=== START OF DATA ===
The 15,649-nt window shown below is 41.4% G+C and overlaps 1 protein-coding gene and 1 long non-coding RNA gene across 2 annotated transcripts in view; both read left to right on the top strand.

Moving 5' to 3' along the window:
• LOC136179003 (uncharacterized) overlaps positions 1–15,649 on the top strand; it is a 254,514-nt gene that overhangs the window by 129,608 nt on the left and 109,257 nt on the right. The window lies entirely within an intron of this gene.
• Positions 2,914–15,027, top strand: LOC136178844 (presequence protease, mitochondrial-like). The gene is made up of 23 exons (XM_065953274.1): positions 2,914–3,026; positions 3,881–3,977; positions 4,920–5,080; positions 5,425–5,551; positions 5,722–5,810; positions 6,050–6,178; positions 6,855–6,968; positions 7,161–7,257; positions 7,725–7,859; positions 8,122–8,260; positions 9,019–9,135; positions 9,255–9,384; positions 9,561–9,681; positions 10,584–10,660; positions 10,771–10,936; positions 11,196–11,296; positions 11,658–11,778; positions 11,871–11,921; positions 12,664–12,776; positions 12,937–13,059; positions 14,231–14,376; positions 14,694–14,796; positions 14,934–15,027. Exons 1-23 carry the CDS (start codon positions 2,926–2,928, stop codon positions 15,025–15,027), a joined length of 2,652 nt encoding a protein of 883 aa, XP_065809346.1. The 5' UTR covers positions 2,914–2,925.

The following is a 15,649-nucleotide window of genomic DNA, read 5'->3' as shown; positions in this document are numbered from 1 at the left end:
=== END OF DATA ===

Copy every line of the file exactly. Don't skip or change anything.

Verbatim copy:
The 15,649-nt window shown below is 41.4% G+C and overlaps 1 protein-coding gene and 1 long non-coding RNA gene across 2 annotated transcripts in view; both read left to right on the top strand.

Moving 5' to 3' along the window:
• LOC136179003 (uncharacterized) overlaps positions 1–15,649 on the top strand; it is a 254,514-nt gene that overhangs the window by 129,608 nt on the left and 109,257 nt on the right. The window lies entirely within an intron of this gene.
• Positions 2,914–15,027, top strand: LOC136178844 (presequence protease, mitochondrial-like). The gene is made up of 23 exons (XM_065953274.1): positions 2,914–3,026; positions 3,881–3,977; positions 4,920–5,080; positions 5,425–5,551; positions 5,722–5,810; positions 6,050–6,178; positions 6,855–6,968; positions 7,161–7,257; positions 7,725–7,859; positions 8,122–8,260; positions 9,019–9,135; positions 9,255–9,384; positions 9,561–9,681; positions 10,584–10,660; positions 10,771–10,936; positions 11,196–11,296; positions 11,658–11,778; positions 11,871–11,921; positions 12,664–12,776; positions 12,937–13,059; positions 14,231–14,376; positions 14,694–14,796; positions 14,934–15,027. Exons 1-23 carry the CDS (start codon positions 2,926–2,928, stop codon positions 15,025–15,027), a joined length of 2,652 nt encoding a protein of 883 aa, XP_065809346.1. The 5' UTR covers positions 2,914–2,925.

The following is a 15,649-nucleotide window of genomic DNA, read 5'->3' as shown; positions in this document are numbered from 1 at the left end: